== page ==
Chabahar: The ‘missing’ link to Eurasia

A general view of the Kalntari oil dock of the Sea of Oman near the strait of Hormuz in the city of Chabahar, south-eastern of Iran.

A general view of the Kalntari oil dock of the Sea of Oman near the strait of Hormuz in the city of Chabahar, south-eastern of Iran.

Officials from India, Iran and Russia recently met in New Delhi and approved draft transit and customs agreements for the International North South Transport Corridor (INSTC). The three countries and ten other countries, from Central Asia, the Gulf and East Europe forming the INSTC coordination council, met and approved draft agreements which will provide a legal basis for freight movement in Eurasia.

The southeastern Iranian port Chabahar is a crucial link in the INSTC. India signed an agreement with Iran in May 2015 to develop this port. The multimodal transport link, when operationalized, will galvanise Eurasian trade.

India’s Transport Minister, Nitin Gadkari visited Tehran to give concrete shape to the Chabahar development project, conceived over a decade ago but stalled due to international sanctions on Iran. With the sanctions girdle set to loosen, India’s involvement in developing the port will be crucial. Chabahar will be connected to Milak, close to the Afghan border, and into Afghanistan through the Indian built Zaranj-Delaram highway. This section is part of the broader INSTC project that links Eurasian nations, from Russia in the north to India in the south, through Central Asia. The corridor can further be linked to the Silk Road, and other networks of roads linking China to Europe.

Though estimates vary, transport costs and duration will be minimized when this corridor becomes operational. According to Gadkari, “It is expected that cargo by this route (INSTC) would reach Russia in about 25-30 days as against the present route through Suez which takes about 45-60 days”. During his visit to Russia earlier in May 2015, Indian President also referred to this transport corridor.

The $85 million Indian investment in Chabahar will provide India a ten year lease of two berths, one of which will be used for container traffic and the other for multipurpose cargo at the site.

During his visit to Russia in July 2015, for the BRICS and SCO summits, Indian Prime Minister Narendra Modi raised the corridor issue with leaders of Russia and Central Asia. Earlier, in June, a stakeholders’ conference in Mumbai by India’s Commerce and Industry Ministry and Federation of Freight Forwarders’ Associations in India (FFFAI) discussed the issue. Iranian Foreign Minister, Javad Zarif, visited India last month and met his Indian counterpart, Sushma Swaraj, Gadkari and Prime Minister Modi to discuss bilateral cooperation, including Chabahar port and the INSTC.

Commenting on Zarif’s visit, Indian Foreign Ministry spokesperson Vikas Swarup said, “We are at an advanced stage in two ongoing projects related to Chahbahar and the International North South Transport Corridor (INSTC).” Zarif told reporters, “I believe sooner rather than later we will start serious work.” Both sides also discussed energy cooperation and transforming the relationship from a buyer-seller relationship to a ‘genuine energy partnership.’ Iran has offered to build a rail link from Chabahar to Zahedan, capital of its Sistan-Baluchistan province, as part of the larger INSTC project.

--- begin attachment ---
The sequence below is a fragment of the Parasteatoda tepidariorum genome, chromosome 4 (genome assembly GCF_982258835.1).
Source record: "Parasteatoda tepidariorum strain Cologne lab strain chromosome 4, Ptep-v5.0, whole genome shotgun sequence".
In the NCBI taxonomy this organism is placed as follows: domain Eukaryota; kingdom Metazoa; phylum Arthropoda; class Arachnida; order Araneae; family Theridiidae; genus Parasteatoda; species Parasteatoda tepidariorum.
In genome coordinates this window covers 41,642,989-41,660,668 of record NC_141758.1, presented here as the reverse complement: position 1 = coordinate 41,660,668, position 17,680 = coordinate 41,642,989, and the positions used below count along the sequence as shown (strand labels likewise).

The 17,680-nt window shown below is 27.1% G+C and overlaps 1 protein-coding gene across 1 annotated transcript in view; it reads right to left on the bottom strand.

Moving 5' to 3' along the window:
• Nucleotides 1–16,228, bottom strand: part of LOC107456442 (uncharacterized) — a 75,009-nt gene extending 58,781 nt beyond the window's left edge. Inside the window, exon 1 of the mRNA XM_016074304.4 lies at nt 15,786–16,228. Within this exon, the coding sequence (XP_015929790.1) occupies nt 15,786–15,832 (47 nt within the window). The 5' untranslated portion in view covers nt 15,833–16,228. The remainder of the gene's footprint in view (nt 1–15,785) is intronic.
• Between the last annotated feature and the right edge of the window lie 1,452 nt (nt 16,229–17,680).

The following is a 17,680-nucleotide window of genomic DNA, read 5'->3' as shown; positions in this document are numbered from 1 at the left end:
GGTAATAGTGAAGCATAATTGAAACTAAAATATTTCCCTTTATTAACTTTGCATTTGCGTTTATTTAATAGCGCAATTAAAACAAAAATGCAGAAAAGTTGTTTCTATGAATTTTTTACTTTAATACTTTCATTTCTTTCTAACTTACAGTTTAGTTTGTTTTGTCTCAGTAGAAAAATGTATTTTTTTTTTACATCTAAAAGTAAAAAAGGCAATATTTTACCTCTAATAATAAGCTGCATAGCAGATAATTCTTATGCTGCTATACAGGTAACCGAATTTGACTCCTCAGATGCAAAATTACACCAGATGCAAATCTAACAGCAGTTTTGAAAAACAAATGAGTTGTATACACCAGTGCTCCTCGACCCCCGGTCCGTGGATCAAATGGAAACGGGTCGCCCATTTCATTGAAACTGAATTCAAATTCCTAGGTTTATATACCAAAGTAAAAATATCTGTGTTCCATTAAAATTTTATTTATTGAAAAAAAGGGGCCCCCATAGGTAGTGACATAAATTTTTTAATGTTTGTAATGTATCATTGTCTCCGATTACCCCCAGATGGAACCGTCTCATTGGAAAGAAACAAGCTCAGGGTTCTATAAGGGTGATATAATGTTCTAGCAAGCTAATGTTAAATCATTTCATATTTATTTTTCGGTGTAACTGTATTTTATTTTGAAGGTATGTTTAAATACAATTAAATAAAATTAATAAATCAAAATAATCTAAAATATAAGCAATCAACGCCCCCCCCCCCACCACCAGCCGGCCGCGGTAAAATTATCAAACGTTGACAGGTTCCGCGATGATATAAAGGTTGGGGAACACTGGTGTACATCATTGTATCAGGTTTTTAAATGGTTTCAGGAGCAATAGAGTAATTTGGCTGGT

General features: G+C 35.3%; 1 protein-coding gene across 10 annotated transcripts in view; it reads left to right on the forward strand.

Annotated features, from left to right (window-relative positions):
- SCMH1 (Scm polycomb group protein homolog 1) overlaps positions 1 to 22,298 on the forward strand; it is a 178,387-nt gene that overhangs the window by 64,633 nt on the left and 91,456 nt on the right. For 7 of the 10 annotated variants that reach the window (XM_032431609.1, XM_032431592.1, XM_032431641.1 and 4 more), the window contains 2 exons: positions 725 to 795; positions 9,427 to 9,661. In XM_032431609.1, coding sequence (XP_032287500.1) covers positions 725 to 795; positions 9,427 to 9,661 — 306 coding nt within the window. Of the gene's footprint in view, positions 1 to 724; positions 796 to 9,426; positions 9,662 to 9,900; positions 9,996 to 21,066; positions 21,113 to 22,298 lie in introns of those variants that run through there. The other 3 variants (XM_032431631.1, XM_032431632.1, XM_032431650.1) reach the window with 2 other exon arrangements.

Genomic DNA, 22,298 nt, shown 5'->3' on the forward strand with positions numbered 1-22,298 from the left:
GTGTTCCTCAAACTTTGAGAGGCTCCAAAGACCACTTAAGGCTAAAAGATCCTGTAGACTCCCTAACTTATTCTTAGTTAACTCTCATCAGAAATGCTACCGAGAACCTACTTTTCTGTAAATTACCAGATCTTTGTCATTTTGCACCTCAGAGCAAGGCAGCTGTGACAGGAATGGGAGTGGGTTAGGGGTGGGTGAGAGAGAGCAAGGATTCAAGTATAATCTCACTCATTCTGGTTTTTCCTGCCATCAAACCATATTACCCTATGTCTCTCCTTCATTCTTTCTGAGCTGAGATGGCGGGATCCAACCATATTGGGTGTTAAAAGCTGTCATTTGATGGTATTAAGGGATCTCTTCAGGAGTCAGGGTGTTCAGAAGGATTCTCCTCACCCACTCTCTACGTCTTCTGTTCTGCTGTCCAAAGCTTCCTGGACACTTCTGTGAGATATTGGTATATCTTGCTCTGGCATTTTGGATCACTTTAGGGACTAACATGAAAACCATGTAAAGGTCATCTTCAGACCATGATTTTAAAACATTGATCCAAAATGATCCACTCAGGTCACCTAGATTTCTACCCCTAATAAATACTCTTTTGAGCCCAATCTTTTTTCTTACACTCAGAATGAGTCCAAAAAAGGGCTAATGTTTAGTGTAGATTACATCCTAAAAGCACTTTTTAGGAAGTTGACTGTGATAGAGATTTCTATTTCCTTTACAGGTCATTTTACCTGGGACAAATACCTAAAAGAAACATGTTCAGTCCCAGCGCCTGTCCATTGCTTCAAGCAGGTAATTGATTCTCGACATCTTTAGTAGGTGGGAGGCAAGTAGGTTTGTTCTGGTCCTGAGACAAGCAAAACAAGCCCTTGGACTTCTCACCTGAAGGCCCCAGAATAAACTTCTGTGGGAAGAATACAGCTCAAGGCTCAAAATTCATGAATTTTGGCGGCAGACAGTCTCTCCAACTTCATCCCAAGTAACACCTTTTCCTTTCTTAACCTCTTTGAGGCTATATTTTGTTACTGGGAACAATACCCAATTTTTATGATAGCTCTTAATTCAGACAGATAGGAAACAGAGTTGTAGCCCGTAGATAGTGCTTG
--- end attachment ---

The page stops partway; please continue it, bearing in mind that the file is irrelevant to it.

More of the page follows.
Pakistan does not provide India overland access to Afghanistan. Development of Chabahar will provide India access to Afghanistan and other Central Asian countries. Particularly in Afghanistan, it will help India carry forward its humanitarian work, and help build Afghan forces and democratic structures for a more stable Afghanistan. It will help India to access energy resources in Iran and Central Asia and help turn Eurasia into a hub of economic cooperation.

A comprehensive economic partnership agreement between India and Eurasian Economic Union will increase economic cooperation in the region and give a boost to India’s connect Central Asia policy. India’s investment in Chabahar will also help counter maritime piracy and tackle other mishaps and disasters at sea.

A zero sum perspective and compartmentalization keeps relations confined to a narrow realm of geopolitics at the cost of economic advantages. India’s involvement in Chabahar can complement China’s involvement in Gwadar. The two ports are located at a distance of about 72 kilometers. A mutual understanding between India, Pakistan, Iran, China and Russia will not only be mutually beneficial, but also help in giving concrete shape to projects languishing long such as TAPI and IPI. At present it appears difficult. Sunni dominated Pakistan has differences with Shia dominated Iran.  The decades old Indo-Pak rivalry over Jammu & Kashmir, and India-China border differences have contributed to a tunnel vision.

India and Iran share huge cultural capital. The two countries shared a long history of trade through the ancient Silk Road. Once the sanction regime is totally over, Iran’s relations with BRICS countries will likely flourish.

Dr. Debidatta Aurobinda Mahapatra is an Indian commentator. His areas of interests include conflict, terrorism, peace and development, South Asia, and strategic aspects of Eurasian politics.

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